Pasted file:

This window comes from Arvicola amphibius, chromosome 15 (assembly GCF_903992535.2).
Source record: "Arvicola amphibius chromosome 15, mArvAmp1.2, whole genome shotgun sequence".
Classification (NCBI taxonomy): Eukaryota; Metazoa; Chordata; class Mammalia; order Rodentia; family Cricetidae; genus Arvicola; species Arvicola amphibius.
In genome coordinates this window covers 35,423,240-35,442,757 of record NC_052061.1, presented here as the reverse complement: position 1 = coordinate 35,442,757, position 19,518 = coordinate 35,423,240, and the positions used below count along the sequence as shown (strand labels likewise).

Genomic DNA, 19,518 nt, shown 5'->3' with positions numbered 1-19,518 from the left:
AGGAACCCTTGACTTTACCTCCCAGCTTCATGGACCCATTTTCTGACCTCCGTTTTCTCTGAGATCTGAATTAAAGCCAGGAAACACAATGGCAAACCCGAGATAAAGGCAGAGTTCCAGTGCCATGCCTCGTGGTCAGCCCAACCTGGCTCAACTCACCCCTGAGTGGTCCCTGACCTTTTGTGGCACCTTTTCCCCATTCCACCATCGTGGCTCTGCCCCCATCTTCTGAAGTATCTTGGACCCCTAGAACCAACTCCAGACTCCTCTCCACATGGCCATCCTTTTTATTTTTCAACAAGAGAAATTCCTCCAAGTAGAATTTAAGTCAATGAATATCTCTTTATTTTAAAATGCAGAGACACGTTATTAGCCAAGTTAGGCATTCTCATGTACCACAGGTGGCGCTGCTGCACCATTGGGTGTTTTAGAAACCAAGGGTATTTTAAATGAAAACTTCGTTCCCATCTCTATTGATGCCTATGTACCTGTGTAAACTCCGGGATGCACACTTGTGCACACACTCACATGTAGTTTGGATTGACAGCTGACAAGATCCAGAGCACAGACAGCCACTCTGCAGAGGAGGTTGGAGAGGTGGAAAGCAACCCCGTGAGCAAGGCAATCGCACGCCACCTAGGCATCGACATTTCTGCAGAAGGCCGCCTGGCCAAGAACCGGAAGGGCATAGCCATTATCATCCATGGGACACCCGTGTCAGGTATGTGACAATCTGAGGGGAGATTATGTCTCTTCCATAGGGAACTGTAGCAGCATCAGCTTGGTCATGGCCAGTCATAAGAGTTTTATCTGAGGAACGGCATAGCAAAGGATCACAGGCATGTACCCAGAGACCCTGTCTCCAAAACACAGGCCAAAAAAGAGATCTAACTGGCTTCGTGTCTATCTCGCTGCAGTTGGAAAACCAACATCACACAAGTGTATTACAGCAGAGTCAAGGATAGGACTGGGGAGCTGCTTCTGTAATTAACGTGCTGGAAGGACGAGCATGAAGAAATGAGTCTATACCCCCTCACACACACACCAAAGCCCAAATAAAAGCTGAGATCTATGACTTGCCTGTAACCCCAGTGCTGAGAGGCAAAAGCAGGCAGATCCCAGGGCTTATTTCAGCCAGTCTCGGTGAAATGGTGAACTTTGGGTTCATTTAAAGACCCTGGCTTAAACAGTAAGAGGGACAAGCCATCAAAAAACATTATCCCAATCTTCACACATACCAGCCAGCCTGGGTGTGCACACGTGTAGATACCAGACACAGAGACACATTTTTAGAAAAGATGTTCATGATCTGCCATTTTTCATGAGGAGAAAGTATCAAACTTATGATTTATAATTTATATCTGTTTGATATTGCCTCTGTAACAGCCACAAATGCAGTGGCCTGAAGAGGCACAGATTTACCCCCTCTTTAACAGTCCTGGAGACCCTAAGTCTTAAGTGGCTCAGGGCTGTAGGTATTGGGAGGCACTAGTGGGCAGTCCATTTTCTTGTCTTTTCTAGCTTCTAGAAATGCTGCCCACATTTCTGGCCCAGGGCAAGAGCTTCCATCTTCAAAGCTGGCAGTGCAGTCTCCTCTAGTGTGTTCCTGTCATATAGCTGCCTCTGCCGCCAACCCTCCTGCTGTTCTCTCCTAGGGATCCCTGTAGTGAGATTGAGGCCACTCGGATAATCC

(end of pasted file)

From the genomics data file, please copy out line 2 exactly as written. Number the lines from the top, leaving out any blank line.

Source record: "Arvicola amphibius chromosome 15, mArvAmp1.2, whole genome shotgun sequence".